A humorous yet heartfelt telling of an expat’s travels through unsettled, anarchic Greece, conveying the universal disenchantment at the loss of reason in the very place democracy was born, and how this has affected travellers and locals alike. Richly told and explored characters, intimate rendezvous and lively dialogue. A piquant story not overshadowed by the tone of sincere admiration for a world during a defining point in history, brilliantly and faithfully illustrated and brought to life through the author. Told from an endearing personal account that is both salacious and poignant.
This is an intriguing development in the author’s oeuvre. It is not quite travel fiction in the sense that it is strictly about travel. Rather, the sites, destinations and intimate yet simultaneously unfamiliar settings act as a peripheral counterpoint to the story. And that story seems to be about one’s identity through heritage, or lack thereof.
The presence of little-known Anthony Burgess pseudonym Joseph Kell, having previously appeared in Asprey’s Red Hills of Africa, adds not only a touch of literary nostalgia but also the kind of historical experimentation that provides depth to an otherwise light-hearted work. The lead character, Angelique, may not be as developed as the meticulous storyline is, yet the breadth of detail in each other facet of the story covers it nicely. Just like Sonny’s Guerrillas, Asprey injects stories of political upheaval to give the work a sinister edge.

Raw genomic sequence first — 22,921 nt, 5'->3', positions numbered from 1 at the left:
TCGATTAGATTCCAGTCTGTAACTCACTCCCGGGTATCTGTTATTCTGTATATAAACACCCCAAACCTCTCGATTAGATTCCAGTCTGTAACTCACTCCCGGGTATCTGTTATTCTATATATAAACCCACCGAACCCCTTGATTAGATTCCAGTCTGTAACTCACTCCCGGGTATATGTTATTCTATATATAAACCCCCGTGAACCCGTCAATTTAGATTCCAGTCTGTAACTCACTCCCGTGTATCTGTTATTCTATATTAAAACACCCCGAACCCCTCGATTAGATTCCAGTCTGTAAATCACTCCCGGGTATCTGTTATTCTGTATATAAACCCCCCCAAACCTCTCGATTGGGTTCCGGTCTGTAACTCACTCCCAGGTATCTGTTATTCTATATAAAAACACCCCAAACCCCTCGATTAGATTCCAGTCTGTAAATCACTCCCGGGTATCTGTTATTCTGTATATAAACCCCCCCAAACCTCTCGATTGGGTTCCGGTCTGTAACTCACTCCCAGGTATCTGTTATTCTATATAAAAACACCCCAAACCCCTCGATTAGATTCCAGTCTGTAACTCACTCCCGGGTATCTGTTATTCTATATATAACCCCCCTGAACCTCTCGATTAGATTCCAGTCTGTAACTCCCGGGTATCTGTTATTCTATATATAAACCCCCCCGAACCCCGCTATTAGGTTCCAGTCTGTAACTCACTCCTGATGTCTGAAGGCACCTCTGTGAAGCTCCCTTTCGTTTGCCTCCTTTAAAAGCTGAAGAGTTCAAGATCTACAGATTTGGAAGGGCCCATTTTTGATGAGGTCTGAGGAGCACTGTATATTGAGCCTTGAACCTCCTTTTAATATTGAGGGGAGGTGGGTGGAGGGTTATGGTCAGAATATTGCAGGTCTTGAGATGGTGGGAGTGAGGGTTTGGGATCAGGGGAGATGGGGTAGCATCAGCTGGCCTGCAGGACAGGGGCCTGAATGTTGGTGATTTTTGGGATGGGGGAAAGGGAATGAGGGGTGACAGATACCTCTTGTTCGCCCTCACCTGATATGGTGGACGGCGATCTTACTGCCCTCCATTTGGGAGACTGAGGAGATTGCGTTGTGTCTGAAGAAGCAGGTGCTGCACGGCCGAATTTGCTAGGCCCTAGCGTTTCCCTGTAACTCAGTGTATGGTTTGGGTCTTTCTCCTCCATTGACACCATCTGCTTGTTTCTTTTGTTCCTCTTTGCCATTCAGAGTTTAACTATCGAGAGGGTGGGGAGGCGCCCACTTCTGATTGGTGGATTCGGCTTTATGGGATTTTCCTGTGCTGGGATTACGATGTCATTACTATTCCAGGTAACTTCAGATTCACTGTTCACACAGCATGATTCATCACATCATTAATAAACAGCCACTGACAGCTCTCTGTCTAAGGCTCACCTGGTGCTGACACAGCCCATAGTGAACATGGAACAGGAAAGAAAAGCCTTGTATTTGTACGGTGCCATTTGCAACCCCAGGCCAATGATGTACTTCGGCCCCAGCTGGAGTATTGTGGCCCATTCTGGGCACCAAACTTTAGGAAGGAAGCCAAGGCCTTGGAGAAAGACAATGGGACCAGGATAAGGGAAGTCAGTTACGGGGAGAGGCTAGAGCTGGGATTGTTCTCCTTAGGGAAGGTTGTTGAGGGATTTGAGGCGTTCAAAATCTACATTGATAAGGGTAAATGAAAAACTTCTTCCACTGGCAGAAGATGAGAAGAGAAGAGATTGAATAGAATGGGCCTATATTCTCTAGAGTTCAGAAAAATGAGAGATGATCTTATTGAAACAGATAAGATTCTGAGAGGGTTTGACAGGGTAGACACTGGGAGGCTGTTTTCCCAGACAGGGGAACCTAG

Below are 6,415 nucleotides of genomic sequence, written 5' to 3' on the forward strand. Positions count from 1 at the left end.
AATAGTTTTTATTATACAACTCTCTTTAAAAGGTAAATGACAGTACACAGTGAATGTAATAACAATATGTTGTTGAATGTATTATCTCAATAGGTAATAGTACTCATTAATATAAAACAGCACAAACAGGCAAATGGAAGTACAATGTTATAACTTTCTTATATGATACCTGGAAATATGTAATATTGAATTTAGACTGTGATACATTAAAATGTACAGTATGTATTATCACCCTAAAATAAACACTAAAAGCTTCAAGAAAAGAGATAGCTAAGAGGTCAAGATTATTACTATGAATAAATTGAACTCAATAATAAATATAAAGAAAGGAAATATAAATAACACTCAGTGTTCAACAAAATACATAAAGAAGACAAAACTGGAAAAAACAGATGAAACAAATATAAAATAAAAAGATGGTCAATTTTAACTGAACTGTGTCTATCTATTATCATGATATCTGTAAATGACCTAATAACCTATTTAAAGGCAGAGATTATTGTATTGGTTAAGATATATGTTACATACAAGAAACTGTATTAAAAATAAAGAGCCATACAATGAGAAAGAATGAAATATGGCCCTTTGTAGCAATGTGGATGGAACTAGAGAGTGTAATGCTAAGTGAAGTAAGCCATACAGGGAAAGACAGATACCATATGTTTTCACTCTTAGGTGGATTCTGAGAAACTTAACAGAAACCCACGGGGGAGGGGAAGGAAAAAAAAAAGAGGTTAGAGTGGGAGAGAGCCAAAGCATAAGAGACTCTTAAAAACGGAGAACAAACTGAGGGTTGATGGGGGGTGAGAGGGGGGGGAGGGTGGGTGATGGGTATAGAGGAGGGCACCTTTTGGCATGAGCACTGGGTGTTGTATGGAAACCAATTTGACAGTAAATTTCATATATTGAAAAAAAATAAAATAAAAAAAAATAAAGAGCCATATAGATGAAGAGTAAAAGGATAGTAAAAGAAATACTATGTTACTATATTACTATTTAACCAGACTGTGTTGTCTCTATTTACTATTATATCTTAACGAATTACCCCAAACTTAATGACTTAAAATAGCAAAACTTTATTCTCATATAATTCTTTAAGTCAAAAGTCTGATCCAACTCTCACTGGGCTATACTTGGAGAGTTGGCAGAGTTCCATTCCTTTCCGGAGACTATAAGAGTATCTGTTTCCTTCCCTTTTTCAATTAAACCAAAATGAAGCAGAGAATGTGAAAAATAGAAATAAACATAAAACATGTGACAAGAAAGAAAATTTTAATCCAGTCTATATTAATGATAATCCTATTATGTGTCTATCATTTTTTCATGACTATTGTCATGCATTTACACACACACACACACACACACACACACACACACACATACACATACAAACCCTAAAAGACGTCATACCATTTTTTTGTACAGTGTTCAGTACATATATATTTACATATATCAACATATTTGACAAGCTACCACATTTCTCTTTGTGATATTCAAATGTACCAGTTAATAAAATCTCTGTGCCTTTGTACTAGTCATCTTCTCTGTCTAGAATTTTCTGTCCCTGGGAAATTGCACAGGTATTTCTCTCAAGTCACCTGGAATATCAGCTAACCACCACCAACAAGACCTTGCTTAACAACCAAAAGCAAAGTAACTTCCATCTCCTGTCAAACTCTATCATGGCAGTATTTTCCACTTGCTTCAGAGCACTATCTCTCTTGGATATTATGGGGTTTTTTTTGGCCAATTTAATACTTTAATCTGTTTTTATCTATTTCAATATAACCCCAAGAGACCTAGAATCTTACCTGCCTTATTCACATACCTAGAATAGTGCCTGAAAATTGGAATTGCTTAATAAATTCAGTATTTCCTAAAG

Like Asprey’s previous work, the story exists as an amorous example of literary foreplay, with undercurrents of sexual frustration and playful amateurism. As many novellas do, I am left waiting for more, though am given a refreshing taste of ambiguity that sates my curiosity. The work, like Angelique’s ultimate grasp of her history, is somewhat incomplete though satisfying at the same time.